Ethiopia: Self-Help with External Support
In light of United States security policy, Ethiopia is a primary anchor state in the Horn of Africa region and Africa as a whole. In fact, in the context of difficult experiences with a number of neighbouring regions and countries (Somalia, Northern Kenya, Eritrea and South Sudan), Ethiopia emerges as the finest ally the United States government can, to some extent, rely on. However, in addition to international security, Ethiopia constitutes a great developmental and humanitarian challenge as well, in which a number of issues are pooled together, including malnutrition, refugee fluxes and overpopulation. With regard to HIV/AIDS, it should be remarked that the prevalence rate is relatively small when compared to parts of Eastern and, above all, Southern Africa. However, considering the large population, the estimated absolute number of people living with HIV/AIDS is close to one million, who, moreover, face other interrelated problems. In fact, as PEPFAR implementers demonstrate, HIV/AIDS intervention does not generally appear disentangled from the broader developmental landscape. As a whole, Ethiopia constitutes a fine example of an African country which gives breadth to a United States foreign policy that takes international security and humanitarian and development concerns as faces of the same coin.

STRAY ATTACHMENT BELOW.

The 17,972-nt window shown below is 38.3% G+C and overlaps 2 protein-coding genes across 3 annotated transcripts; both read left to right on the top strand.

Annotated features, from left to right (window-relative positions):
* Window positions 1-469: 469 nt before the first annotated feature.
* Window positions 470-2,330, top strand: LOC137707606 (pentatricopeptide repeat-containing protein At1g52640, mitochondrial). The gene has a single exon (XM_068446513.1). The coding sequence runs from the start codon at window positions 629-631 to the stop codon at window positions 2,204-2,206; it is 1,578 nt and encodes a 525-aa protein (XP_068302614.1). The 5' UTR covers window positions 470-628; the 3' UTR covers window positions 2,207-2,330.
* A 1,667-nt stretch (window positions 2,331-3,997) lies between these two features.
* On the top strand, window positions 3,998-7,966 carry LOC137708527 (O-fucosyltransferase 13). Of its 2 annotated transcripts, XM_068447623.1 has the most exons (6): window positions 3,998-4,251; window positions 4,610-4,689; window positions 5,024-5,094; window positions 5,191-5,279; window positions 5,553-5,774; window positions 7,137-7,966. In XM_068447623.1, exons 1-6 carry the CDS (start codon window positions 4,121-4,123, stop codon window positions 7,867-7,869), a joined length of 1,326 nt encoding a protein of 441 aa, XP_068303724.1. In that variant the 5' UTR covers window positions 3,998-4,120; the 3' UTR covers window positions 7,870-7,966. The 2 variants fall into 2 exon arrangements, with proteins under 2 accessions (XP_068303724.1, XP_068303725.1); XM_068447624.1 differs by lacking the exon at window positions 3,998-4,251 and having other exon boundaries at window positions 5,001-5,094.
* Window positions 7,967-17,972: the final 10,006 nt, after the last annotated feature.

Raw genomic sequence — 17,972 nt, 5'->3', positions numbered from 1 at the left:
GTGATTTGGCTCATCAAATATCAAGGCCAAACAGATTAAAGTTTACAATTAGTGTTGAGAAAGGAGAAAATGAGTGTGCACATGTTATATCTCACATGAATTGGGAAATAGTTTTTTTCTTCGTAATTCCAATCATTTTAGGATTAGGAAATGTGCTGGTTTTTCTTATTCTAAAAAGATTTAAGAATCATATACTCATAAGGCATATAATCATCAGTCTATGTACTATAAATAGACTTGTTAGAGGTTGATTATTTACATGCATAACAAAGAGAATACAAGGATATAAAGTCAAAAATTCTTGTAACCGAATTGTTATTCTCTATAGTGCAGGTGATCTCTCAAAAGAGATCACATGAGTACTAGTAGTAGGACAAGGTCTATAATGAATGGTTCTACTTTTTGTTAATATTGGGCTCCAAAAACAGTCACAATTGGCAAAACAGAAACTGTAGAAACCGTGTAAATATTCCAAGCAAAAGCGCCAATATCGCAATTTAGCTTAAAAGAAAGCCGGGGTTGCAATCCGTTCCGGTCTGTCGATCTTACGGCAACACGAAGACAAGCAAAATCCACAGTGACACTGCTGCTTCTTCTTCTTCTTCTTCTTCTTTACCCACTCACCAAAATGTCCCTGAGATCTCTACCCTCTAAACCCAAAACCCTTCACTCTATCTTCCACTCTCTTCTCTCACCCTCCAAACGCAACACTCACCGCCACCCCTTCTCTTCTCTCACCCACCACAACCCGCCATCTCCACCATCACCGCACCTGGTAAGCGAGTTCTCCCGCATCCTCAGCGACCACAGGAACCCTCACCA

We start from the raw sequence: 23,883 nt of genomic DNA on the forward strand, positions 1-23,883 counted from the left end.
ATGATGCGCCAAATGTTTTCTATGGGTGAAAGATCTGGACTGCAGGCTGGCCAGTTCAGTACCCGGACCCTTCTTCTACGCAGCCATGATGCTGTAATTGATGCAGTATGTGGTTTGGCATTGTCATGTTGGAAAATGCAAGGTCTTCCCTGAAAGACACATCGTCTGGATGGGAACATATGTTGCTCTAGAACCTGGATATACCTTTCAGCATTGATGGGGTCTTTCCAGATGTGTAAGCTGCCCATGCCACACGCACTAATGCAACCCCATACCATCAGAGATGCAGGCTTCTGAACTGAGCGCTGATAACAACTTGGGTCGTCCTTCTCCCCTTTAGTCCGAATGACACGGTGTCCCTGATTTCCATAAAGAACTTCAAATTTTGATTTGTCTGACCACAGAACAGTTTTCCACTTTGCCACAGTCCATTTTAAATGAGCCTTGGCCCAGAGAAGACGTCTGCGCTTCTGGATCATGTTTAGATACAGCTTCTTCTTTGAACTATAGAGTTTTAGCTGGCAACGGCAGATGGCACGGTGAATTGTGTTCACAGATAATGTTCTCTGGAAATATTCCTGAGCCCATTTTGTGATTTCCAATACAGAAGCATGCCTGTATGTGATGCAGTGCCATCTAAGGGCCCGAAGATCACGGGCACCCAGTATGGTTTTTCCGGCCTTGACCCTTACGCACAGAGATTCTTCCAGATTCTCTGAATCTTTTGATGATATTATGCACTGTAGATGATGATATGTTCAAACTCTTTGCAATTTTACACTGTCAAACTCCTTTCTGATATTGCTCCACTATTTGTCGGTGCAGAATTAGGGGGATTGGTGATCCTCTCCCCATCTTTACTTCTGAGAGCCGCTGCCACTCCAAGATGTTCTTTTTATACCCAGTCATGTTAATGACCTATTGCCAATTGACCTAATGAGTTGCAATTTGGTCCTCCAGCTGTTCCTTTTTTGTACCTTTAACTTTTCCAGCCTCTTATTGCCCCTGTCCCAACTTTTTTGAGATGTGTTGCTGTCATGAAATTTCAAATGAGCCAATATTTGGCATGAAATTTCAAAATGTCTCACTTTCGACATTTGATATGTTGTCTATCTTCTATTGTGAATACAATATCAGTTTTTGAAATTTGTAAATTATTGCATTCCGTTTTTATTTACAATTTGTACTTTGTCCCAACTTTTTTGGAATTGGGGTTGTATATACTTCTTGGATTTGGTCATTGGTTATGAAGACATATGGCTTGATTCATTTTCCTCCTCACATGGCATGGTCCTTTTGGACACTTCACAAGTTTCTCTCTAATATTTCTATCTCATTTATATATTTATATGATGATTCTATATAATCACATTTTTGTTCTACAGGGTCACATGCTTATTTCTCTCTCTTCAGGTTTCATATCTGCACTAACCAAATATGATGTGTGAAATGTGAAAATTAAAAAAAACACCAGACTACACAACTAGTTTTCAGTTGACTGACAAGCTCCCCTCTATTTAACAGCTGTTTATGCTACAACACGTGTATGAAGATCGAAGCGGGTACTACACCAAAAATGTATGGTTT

KeywordsUnited Nations Development Program External Support United States Government Health Extension Programme Global Health Initiative
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